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NY State Eyes $350 Million for Productions
Industry folks said, though, that the funding is a small Band-Aid for the short-term rather than a long-term solution. Their main concern: The new funding won't attract and bind TV shows to the state, and it likely will run out within less than a year.
New York state lawmakers are set to vote on the budget bill by Wednesday, with political observers saying its passage is far from certain given a secretive budgeting process, small majorities in the legislature and a big budget deficit.
Industry observers said the limited tax credit financing for productions in the Empire State could be a blow to New York's hopes to attract new TV shows and maybe even efforts to retain existing shows like "30 Rock."
"We are going to get work but not long-term commitments," said John Johnston, executive director of the New York Production Alliance. "There is no long-term guarantee for TV shows that want to come to the state."
He did say, however, that NYPA is "very grateful that the state recognized the importance of the industry."
Industry reps have been pushing hard to renew funding for the state's popular 30% tax credit on below-the-line production costs that runs through 2013 and had attracted films and TV shows to the Empire State. They have been fighting for unlimited funding, pointing to the financial benefit the program has brought to the state. They have also argued that productions, especially in TV, need planning security when putting together their budgets and deciding on a location.
The new funding provision, however, is capped, and industry observers expect the money to run out quickly. Last year alone, the state allocated $460 million in tax incentives.
The state's previous $690 million tax incentives program ran out of money earlier this year because of its popularity, and Gov. David Paterson's budget draft this year included no new funding. Industry folks have lobbied the State Assembly and Senate to add more funding, pointing to an Ernst & Young study that showed the positive effect of the tax credits on the state's tax revenue and employment.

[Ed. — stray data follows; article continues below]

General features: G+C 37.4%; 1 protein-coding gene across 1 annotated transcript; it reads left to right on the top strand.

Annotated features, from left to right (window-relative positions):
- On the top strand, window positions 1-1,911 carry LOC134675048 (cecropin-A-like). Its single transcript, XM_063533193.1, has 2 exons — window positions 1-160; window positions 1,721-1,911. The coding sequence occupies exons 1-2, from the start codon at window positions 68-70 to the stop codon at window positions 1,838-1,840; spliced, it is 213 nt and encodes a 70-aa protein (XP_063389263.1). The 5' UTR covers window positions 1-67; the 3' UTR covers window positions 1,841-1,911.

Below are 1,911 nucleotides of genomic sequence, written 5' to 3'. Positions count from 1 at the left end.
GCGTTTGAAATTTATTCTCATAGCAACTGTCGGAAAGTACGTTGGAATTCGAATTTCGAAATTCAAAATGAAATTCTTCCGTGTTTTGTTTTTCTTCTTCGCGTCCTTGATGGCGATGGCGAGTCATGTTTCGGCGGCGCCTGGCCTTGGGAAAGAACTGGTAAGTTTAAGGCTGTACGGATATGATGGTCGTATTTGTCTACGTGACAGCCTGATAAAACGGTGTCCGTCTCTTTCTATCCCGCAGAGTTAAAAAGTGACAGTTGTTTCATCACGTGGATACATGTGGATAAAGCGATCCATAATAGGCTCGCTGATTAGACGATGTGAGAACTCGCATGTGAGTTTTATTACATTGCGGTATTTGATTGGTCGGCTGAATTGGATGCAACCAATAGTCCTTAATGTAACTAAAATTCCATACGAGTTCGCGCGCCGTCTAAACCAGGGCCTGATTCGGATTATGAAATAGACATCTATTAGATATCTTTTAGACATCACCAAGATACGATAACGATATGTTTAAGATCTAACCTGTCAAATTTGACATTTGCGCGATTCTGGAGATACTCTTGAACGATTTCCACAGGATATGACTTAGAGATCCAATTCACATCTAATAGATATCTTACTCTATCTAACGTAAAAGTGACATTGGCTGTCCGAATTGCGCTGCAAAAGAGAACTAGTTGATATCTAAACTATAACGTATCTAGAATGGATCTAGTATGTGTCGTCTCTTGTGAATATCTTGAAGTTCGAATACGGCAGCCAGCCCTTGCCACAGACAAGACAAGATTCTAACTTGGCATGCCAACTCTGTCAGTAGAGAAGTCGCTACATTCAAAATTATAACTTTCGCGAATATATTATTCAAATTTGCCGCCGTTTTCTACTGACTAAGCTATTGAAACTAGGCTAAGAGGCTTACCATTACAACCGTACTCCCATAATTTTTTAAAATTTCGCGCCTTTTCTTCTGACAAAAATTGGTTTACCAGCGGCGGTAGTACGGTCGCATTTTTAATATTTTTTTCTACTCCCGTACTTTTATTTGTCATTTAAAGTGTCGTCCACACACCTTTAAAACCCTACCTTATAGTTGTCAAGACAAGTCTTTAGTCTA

New York hasn't attracted new TV projects since the incentives program ran out of funding. Also, pilots have moved to neighboring or nearby states such as New Jersey and Rhode Island. ABC moved its pilot for "Empire State" to the latter, for example.
Stuart Suna, president of Silvercup Studios, said he doesn't expect New York to attract any new TV shows this season given the funding cap.
"New York state really lost out on a big opportunity because (film and TV) is one of America's biggest exports, and productions keep people employed and bring in tax revenue," he said.
Johnston and Suna said the industry will continue to push for legislation outside the budget bill that would provide unlimited funding for the production incentives.
"We certainly don't want to wait until next year's budget to talk about this," Johnston said. "This is a short-term fix, not a long-term solution."
Industry folks point out that the incentives get paid out long after the state gets additional tax revenue from productions, which also employ more people. This means the tax credits are a boon for the state at a time of declining tax revenue and gaping budget holes due to the recession.
The Ernst & Young report found that for 2007, New York's incentives program created and retained 7,031 industry jobs in New York, or 19,512 when including other sectors. The study also found that production credits amounting to $184 million for the year led to added state taxes of $209 million. For 2004-10, the study predicted $2 billion in added revenue from incentive-related economic activity in the state.
"This is an economic engine, but it needs fuel," Johnston said.
Georg Szalai writes for The Hollywood Reporter.
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